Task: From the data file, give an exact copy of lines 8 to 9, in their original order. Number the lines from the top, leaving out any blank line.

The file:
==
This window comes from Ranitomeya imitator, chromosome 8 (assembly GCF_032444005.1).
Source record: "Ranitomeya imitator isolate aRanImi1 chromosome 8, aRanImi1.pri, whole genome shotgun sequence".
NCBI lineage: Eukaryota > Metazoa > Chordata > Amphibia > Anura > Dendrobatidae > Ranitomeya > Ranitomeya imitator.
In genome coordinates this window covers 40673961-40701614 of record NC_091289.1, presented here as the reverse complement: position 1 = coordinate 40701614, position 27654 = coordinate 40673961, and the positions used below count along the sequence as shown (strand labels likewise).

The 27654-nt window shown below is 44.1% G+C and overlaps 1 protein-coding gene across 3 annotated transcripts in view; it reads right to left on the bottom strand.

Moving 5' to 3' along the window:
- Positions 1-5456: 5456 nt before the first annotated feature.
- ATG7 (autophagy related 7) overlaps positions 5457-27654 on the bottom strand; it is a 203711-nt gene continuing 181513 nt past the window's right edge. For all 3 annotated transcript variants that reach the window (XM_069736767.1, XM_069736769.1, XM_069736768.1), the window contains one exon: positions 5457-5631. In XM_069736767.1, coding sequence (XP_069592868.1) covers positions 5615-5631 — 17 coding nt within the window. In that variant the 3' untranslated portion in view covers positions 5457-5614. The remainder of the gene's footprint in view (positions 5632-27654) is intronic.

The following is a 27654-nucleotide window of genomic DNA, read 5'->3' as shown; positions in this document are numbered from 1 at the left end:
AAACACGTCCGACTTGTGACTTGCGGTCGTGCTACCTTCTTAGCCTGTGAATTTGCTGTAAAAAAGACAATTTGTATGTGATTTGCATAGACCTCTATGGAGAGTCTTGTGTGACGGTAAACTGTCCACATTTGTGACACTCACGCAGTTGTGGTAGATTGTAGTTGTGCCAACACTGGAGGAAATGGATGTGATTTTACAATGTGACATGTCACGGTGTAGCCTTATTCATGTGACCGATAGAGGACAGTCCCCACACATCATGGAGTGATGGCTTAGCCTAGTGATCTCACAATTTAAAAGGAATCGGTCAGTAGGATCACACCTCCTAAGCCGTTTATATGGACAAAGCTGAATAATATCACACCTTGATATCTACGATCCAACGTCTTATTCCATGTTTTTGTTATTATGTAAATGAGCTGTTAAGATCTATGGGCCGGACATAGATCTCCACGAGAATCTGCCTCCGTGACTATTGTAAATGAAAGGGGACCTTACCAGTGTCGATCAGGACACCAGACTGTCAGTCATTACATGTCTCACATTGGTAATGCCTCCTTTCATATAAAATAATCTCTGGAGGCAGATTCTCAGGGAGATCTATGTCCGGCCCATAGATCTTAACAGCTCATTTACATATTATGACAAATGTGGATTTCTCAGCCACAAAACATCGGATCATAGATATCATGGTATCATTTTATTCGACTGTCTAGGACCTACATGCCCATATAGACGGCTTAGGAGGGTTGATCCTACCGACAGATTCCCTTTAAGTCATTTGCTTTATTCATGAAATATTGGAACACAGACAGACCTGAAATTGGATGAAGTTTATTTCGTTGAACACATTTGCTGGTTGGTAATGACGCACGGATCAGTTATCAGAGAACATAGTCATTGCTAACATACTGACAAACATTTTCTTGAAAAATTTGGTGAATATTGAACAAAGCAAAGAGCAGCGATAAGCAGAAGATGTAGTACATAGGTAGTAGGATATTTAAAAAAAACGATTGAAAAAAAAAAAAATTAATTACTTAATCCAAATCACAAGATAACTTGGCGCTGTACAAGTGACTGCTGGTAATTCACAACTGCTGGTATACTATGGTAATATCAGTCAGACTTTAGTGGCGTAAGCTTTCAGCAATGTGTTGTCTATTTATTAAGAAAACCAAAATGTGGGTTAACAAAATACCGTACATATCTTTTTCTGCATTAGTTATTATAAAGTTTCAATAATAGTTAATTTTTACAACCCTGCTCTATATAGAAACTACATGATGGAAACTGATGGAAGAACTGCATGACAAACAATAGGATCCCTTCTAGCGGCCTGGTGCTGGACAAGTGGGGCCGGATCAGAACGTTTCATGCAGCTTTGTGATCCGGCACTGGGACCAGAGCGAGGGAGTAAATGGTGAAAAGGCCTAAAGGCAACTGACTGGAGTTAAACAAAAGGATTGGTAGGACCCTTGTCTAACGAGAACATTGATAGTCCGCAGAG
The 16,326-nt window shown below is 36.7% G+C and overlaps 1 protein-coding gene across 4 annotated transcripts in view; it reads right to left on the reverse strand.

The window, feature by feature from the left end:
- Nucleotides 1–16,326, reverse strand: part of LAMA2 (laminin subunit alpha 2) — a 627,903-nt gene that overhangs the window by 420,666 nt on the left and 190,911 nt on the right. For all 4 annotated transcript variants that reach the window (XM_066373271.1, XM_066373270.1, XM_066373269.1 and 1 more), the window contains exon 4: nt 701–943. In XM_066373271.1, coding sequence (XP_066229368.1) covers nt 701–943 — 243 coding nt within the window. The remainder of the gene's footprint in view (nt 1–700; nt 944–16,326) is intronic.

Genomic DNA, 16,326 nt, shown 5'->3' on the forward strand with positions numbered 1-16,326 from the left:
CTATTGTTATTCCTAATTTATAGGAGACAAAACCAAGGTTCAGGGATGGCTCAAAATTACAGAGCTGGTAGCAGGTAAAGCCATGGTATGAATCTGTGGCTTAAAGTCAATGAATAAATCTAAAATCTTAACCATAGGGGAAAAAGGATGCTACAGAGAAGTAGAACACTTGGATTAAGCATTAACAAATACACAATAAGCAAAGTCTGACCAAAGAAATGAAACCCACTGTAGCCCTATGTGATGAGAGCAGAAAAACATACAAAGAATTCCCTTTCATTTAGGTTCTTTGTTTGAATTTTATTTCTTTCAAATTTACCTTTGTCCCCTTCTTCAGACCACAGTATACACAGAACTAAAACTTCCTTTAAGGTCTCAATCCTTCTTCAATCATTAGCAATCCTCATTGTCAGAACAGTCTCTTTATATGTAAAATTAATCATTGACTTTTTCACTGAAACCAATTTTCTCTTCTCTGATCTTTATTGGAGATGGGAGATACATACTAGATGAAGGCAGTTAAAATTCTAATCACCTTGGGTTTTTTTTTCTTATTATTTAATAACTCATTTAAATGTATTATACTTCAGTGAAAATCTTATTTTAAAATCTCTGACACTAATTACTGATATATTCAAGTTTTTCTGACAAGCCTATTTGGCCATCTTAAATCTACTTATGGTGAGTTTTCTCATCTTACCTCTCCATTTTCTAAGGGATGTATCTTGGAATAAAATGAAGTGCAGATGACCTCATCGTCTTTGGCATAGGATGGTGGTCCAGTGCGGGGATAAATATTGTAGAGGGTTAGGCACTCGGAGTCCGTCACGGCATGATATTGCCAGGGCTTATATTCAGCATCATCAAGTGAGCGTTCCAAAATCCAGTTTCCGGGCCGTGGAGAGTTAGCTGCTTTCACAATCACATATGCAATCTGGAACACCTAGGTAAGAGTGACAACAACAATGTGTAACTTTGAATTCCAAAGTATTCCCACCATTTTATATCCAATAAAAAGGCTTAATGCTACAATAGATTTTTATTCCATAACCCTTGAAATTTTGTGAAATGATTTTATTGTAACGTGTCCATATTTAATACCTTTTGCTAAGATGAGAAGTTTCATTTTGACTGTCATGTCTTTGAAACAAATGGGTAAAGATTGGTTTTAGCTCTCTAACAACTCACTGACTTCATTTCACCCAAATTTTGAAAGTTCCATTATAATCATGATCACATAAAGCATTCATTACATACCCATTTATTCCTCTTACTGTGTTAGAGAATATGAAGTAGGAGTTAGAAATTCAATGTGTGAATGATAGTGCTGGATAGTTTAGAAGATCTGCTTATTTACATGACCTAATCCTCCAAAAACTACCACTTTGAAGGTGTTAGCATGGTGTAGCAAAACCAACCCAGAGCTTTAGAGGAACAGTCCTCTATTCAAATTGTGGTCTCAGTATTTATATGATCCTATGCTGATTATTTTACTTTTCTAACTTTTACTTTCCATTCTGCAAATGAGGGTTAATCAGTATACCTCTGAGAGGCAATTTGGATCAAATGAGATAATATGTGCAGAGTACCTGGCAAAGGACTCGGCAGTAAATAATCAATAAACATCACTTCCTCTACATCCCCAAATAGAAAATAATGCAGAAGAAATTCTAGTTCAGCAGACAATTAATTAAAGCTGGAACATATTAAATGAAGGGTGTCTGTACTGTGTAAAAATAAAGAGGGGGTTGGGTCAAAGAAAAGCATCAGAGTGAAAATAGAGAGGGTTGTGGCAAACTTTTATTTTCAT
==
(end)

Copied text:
- ATG7 (autophagy related 7) overlaps positions 5457-27654 on the bottom strand; it is a 203711-nt gene continuing 181513 nt past the window's right edge. For all 3 annotated transcript variants that reach the window (XM_069736767.1, XM_069736769.1, XM_069736768.1), the window contains one exon: positions 5457-5631. In XM_069736767.1, coding sequence (XP_069592868.1) covers positions 5615-5631 — 17 coding nt within the window. In that variant the 3' untranslated portion in view covers positions 5457-5614. The remainder of the gene's footprint in view (positions 5632-27654) is intronic.

The following is a 27654-nucleotide window of genomic DNA, read 5'->3' as shown; positions in this document are numbered from 1 at the left end: